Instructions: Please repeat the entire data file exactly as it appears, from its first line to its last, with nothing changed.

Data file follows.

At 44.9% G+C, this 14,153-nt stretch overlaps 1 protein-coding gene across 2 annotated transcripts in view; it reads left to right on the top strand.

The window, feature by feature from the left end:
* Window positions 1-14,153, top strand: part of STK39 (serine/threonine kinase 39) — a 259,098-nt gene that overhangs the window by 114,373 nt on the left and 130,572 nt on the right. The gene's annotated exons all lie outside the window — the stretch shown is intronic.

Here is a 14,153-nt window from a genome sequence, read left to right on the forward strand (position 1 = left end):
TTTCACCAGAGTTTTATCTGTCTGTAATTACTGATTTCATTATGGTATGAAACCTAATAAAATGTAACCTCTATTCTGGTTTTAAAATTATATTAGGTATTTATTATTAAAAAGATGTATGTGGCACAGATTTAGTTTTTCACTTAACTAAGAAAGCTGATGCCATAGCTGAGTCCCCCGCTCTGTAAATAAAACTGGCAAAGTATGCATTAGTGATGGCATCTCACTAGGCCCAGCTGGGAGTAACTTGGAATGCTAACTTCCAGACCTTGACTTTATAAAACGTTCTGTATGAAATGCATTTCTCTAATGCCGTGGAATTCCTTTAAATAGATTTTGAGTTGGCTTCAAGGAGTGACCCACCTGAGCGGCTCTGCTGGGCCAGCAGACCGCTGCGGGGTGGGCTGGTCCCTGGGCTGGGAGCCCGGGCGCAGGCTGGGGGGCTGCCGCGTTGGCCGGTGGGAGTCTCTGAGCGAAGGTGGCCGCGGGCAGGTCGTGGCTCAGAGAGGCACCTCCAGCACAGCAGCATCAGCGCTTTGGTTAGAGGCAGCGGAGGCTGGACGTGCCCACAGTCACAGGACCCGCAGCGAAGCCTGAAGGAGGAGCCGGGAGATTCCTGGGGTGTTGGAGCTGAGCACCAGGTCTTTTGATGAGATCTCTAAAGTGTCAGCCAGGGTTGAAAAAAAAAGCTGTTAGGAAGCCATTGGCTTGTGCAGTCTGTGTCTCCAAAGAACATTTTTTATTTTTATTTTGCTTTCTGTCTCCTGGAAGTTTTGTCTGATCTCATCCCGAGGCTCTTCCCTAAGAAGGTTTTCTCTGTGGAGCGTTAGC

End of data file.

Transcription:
At 44.9% G+C, this 14,153-nt stretch overlaps 1 protein-coding gene across 2 annotated transcripts in view; it reads left to right on the top strand.

The window, feature by feature from the left end:
* Window positions 1-14,153, top strand: part of STK39 (serine/threonine kinase 39) — a 259,098-nt gene that overhangs the window by 114,373 nt on the left and 130,572 nt on the right. The gene's annotated exons all lie outside the window — the stretch shown is intronic.

Here is a 14,153-nt window from a genome sequence, read left to right on the forward strand (position 1 = left end):
TTTCACCAGAGTTTTATCTGTCTGTAATTACTGATTTCATTATGGTATGAAACCTAATAAAATGTAACCTCTATTCTGGTTTTAAAATTATATTAGGTATTTATTATTAAAAAGATGTATGTGGCACAGATTTAGTTTTTCACTTAACTAAGAAAGCTGATGCCATAGCTGAGTCCCCCGCTCTGTAAATAAAACTGGCAAAGTATGCATTAGTGATGGCATCTCACTAGGCCCAGCTGGGAGTAACTTGGAATGCTAACTTCCAGACCTTGACTTTATAAAACGTTCTGTATGAAATGCATTTCTCTAATGCCGTGGAATTCCTTTAAATAGATTTTGAGTTGGCTTCAAGGAGTGACCCACCTGAGCGGCTCTGCTGGGCCAGCAGACCGCTGCGGGGTGGGCTGGTCCCTGGGCTGGGAGCCCGGGCGCAGGCTGGGGGGCTGCCGCGTTGGCCGGTGGGAGTCTCTGAGCGAAGGTGGCCGCGGGCAGGTCGTGGCTCAGAGAGGCACCTCCAGCACAGCAGCATCAGCGCTTTGGTTAGAGGCAGCGGAGGCTGGACGTGCCCACAGTCACAGGACCCGCAGCGAAGCCTGAAGGAGGAGCCGGGAGATTCCTGGGGTGTTGGAGCTGAGCACCAGGTCTTTTGATGAGATCTCTAAAGTGTCAGCCAGGGTTGAAAAAAAAAGCTGTTAGGAAGCCATTGGCTTGTGCAGTCTGTGTCTCCAAAGAACATTTTTTATTTTTATTTTGCTTTCTGTCTCCTGGAAGTTTTGTCTGATCTCATCCCGAGGCTCTTCCCTAAGAAGGTTTTCTCTGTGGAGCGTTAGC